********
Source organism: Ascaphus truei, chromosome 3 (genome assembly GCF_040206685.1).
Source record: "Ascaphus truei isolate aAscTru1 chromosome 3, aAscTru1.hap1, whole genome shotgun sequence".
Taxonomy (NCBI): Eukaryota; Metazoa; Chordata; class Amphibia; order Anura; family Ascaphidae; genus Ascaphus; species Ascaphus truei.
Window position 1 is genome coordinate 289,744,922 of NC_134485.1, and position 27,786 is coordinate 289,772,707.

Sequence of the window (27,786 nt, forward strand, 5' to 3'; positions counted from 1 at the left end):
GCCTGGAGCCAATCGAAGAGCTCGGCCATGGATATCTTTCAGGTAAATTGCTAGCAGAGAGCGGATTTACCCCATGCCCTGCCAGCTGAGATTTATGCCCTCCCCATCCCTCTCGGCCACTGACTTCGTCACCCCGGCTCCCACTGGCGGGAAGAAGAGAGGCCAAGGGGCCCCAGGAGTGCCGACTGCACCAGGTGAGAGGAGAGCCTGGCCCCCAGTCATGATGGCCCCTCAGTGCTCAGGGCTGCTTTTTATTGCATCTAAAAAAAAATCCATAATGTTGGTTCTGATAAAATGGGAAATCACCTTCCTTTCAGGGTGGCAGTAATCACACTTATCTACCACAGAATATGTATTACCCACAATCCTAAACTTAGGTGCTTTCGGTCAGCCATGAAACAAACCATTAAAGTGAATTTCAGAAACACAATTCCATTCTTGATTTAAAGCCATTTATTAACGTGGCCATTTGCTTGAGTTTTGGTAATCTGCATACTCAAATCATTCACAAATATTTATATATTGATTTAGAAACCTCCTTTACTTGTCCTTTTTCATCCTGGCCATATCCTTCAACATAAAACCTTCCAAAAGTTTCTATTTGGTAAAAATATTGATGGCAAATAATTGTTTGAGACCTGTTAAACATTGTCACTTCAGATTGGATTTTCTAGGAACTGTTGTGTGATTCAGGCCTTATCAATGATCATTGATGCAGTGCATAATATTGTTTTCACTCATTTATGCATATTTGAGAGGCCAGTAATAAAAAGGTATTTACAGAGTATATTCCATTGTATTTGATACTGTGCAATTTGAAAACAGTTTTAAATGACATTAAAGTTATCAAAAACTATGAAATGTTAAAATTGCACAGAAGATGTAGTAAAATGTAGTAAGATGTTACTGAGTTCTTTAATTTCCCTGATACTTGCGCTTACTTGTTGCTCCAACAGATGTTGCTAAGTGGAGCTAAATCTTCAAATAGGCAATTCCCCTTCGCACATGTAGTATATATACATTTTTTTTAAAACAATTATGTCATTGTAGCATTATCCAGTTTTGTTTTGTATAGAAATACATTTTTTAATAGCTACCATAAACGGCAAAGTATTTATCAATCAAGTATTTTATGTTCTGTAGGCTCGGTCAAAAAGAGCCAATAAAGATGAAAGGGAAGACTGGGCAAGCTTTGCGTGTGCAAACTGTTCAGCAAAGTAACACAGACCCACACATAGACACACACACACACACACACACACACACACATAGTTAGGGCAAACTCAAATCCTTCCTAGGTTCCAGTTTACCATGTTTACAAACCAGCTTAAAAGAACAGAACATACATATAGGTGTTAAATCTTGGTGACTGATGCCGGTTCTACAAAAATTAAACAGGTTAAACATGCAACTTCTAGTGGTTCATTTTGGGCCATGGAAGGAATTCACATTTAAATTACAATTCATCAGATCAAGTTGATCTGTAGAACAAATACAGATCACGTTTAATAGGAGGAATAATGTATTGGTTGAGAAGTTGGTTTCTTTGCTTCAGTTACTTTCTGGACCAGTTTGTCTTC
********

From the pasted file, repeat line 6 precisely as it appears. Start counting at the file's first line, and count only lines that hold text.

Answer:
GCCTGGAGCCAATCGAAGAGCTCGGCCATGGATATCTTTCAGGTAAATTGCTAGCAGAGAGCGGATTTACCCCATGCCCTGCCAGCTGAGATTTATGCCCTCCCCATCCCTCTCGGCCACTGACTTCGTCACCCCGGCTCCCACTGGCGGGAAGAAGAGAGGCCAAGGGGCCCCAGGAGTGCCGACTGCACCAGGTGAGAGGAGAGCCTGGCCCCCAGTCATGATGGCCCCTCAGTGCTCAGGGCTGCTTTTTATTGCATCTAAAAAAAAATCCATAATGTTGGTTCTGATAAAATGGGAAATCACCTTCCTTTCAGGGTGGCAGTAATCACACTTATCTACCACAGAATATGTATTACCCACAATCCTAAACTTAGGTGCTTTCGGTCAGCCATGAAACAAACCATTAAAGTGAATTTCAGAAACACAATTCCATTCTTGATTTAAAGCCATTTATTAACGTGGCCATTTGCTTGAGTTTTGGTAATCTGCATACTCAAATCATTCACAAATATTTATATATTGATTTAGAAACCTCCTTTACTTGTCCTTTTTCATCCTGGCCATATCCTTCAACATAAAACCTTCCAAAAGTTTCTATTTGGTAAAAATATTGATGGCAAATAATTGTTTGAGACCTGTTAAACATTGTCACTTCAGATTGGATTTTCTAGGAACTGTTGTGTGATTCAGGCCTTATCAATGATCATTGATGCAGTGCATAATATTGTTTTCACTCATTTATGCATATTTGAGAGGCCAGTAATAAAAAGGTATTTACAGAGTATATTCCATTGTATTTGATACTGTGCAATTTGAAAACAGTTTTAAATGACATTAAAGTTATCAAAAACTATGAAATGTTAAAATTGCACAGAAGATGTAGTAAAATGTAGTAAGATGTTACTGAGTTCTTTAATTTCCCTGATACTTGCGCTTACTTGTTGCTCCAACAGATGTTGCTAAGTGGAGCTAAATCTTCAAATAGGCAATTCCCCTTCGCACATGTAGTATATATACATTTTTTTTAAAACAATTATGTCATTGTAGCATTATCCAGTTTTGTTTTGTATAGAAATACATTTTTTAATAGCTACCATAAACGGCAAAGTATTTATCAATCAAGTATTTTATGTTCTGTAGGCTCGGTCAAAAAGAGCCAATAAAGATGAAAGGGAAGACTGGGCAAGCTTTGCGTGTGCAAACTGTTCAGCAAAGTAACACAGACCCACACATAGACACACACACACACACACACACACACACACATAGTTAGGGCAAACTCAAATCCTTCCTAGGTTCCAGTTTACCATGTTTACAAACCAGCTTAAAAGAACAGAACATACATATAGGTGTTAAATCTTGGTGACTGATGCCGGTTCTACAAAAATTAAACAGGTTAAACATGCAACTTCTAGTGGTTCATTTTGGGCCATGGAAGGAATTCACATTTAAATTACAATTCATCAGATCAAGTTGATCTGTAGAACAAATACAGATCACGTTTAATAGGAGGAATAATGTATTGGTTGAGAAGTTGGTTTCTTTGCTTCAGTTACTTTCTGGACCAGTTTGTCTTC